I know that all 8 of my very devoted followers have been asking, “Where have you been, Katy? Vacation?”
The answer is YES and NO.
I kind of went AWOL from blogging lately.
Even though Poo and I did get away for a long weekend to celebrate our anniversary, recently, I have spent most of my free time dealing with the garden and researching possible treatments for my IBS-D symptoms from the unfortunate episode of food poisoning I contracted on vacation last June.
Post Infectious IBS happens suddenly after a bout of food poisoning or some sort of infection in the stomach. Usually bacterial. Around 17% of those who are exposed to a severe case will experience IBS-D and may never recover. A small portion of those might recover, but it can take years.
Ohhhhh, goody …………….. I get to be one of them!
Apparently the antibiotic I took for 3 times a day for 2 weeks only helped me during the time I took it and 1 week thereafter. UGH 🙁
I signed up for a free 2-week trial period of the Forks Over Knives Meal Planner, based on a testimonial that I read. I thought it might help with my IBS-D symptoms.
I tried it. Although the concept is great, and it takes all the guess-work out of the grocery shopping and the meal preparation, I experienced no significant difference in my symptoms, maybe worse but now I know why ………………..
I came across this thing called the FODMAP Elimination Diet.
FODMAP is an acronym that refers to: good luck pronouncing these babies ………
- Fermentable – carbohydrates that are easily broken down by bacteria in your gut.
- Oligosaccharides – short chain carbohydrate that are difficult to digest.
- Disaccharides – lactose is a sugar naturally found in milk, and hard to digest by a significant amount of the population.
- Monosaccharides – a fructose found naturally in fruits.
- Polyols – sugar alcohols found naturally in fruits and veggies but, also used as an artificial sweetener.
They are the names for a collection of molecules found in food that are poorly absorbed by some people. People with IBS!
I remember first learning about high and low FODMAP, (pronounced fawd-map) foods when I learned that I was gluten intolerant. That was about 5 years ago. I didn’t pay much attention to it because the foods that are high in FODMAP’s didn’t ever bother me or wreak havoc on my digestive track. It was only the gluten.
I mean, really …… who voluntarily gives up onions and garlic? They’re the cornerstone of every dish I make. I will be using chives from my garden instead, at least for a while.
But, I am willing to try anything at this point to help myself get back on track and feeling better. My doctor was very supportive when I expressed an interest in the FODMAP Diet but is more than willing to put me on some sort of medicine to help. I have told her many times, I would make a horrible drug addict as I have trouble remembering to take my vitamins, let alone another pill.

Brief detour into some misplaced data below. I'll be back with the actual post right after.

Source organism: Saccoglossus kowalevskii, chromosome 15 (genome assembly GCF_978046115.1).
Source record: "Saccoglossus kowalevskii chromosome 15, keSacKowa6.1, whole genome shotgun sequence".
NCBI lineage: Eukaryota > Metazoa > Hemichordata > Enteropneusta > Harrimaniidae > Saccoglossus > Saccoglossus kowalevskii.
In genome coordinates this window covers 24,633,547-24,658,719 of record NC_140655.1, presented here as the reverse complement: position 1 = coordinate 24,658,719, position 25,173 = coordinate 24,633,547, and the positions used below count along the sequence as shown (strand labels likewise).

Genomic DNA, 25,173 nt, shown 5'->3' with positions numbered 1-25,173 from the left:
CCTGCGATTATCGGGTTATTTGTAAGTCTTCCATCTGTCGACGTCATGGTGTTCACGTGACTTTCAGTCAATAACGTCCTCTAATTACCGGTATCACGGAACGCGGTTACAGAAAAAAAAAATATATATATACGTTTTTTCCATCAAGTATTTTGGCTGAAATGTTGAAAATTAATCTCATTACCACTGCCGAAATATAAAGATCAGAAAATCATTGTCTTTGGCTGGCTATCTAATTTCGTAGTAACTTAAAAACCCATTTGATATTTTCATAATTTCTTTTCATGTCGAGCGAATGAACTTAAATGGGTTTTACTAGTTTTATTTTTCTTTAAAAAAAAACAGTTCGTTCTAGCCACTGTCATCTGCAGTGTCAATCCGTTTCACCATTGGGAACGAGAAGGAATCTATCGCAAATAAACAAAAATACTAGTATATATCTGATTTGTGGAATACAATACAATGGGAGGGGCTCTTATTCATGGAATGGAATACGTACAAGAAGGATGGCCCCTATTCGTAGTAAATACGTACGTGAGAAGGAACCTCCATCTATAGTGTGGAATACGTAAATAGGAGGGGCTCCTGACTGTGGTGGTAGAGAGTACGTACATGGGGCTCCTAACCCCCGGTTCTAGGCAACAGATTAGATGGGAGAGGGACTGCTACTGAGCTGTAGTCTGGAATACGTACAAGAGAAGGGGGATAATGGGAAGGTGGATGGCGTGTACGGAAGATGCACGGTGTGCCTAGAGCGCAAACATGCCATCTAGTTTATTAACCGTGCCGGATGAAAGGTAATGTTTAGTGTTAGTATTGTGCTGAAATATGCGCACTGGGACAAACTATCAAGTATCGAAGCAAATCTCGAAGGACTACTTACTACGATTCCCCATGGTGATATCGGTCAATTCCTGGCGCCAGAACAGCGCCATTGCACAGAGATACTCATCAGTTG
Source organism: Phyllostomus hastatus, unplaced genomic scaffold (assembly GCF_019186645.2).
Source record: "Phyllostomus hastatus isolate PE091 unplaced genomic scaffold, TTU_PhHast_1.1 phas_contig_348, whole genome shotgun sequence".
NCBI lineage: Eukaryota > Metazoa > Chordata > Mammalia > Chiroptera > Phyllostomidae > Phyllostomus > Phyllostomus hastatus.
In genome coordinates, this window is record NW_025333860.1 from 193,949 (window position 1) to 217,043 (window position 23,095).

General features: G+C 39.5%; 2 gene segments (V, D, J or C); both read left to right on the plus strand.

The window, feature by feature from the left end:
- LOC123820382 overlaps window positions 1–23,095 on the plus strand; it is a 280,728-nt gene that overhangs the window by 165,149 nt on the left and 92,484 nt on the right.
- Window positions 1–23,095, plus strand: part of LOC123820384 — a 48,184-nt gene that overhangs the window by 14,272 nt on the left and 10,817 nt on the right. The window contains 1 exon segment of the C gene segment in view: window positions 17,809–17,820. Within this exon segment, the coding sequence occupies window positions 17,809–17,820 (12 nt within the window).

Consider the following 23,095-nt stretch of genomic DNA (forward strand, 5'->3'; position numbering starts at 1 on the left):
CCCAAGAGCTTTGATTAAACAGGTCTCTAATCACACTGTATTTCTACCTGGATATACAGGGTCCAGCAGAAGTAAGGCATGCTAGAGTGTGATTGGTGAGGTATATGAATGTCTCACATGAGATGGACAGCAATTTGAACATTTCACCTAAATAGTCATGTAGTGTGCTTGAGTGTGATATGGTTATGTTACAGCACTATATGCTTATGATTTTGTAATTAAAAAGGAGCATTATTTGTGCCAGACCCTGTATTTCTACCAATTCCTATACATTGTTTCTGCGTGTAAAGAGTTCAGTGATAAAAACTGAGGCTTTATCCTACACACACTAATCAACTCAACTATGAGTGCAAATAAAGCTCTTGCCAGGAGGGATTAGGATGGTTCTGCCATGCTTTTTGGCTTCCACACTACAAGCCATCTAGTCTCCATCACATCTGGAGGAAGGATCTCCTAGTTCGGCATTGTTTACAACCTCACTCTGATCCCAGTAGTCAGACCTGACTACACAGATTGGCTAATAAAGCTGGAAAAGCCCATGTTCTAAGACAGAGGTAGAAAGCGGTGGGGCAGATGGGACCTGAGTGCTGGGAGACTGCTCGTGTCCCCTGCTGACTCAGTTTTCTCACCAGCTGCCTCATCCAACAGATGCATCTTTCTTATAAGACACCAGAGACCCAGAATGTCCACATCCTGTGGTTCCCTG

This is a very specific diet that must be followed exactly if I want a fighting chance and possibly a hope of healing my gut.
The short of it goes like this:
- Elimination Phase – eliminate all high fodmap foods from the diet for 2-8 weeks, until your symptoms are controlled. Document everything you eat and drink as well as your symptoms.
- Testing Phase – once your symptoms are under control, you begin to add one high fodmap food at a time, and from only one category at a time, documenting the results. Everything else in your diet stays the same so there is only one variable in the equation, hopefully identifying triggers.
- Personalization Phase – once you have identified your triggers, you will have a better sense of meal planning and options for those times when you have to eat out.
I have followed this for about 12 days now and can say it has definitely helped with the stomach cramps and diarrhea, although still not normal.
Additionally, I feel like I’m just now starting to grasp the full impact of what this food experiment can do for me, as I think it was “hit or miss” during the first week. I have made a few mistakes choosing foods I thought were “Low” only to realize later, they were not. I’m catching on ……….
There is a lot to remember and I have had to change a number of things to accommodate this new normal. But I am feeling a little better and I have found a couple of Apps to help me. This one is free:
I have never paid for a phone app but the Monash University FODMAP App comes highly recommended at $7.99. It can be used as a quick “look-up” tool when in doubt. Although it doesn’t include regular store items, it is a complete guide to whole foods and easy to understand. Both Apps use a stop light color system to avoid any confusion: Red = high (avoid), Yellow = small amounts, Green = low and good to go!
So ……… here we go again, and I say “we,” because Poo does NOT cook so he will be eating what I eat an 🙂
Another experiment in controlling the stomach distress, headaches, fatigue, reactive arthritis and of course ……. the big “D.”
UPDATE: I received a phone call from the Florida Department of Health this week. They did an inspection after I filed a complaint and found numerous critical violations. You might remember that I sent an email to the General Manager of AJ’s Seafood and Oyster Bar, (where I am sure I contracted the food poisoning), and “cc’d” the county and state health departments. What I find quite disconcerting is that the restaurant had advanced warning that inspectors would be coming and they still had multiple critical violations. Really?
“The secret to being happy is accepting where you are in life and making the most out of everyday.” – Unknown
* Up next, our trip to Nashville, Indiana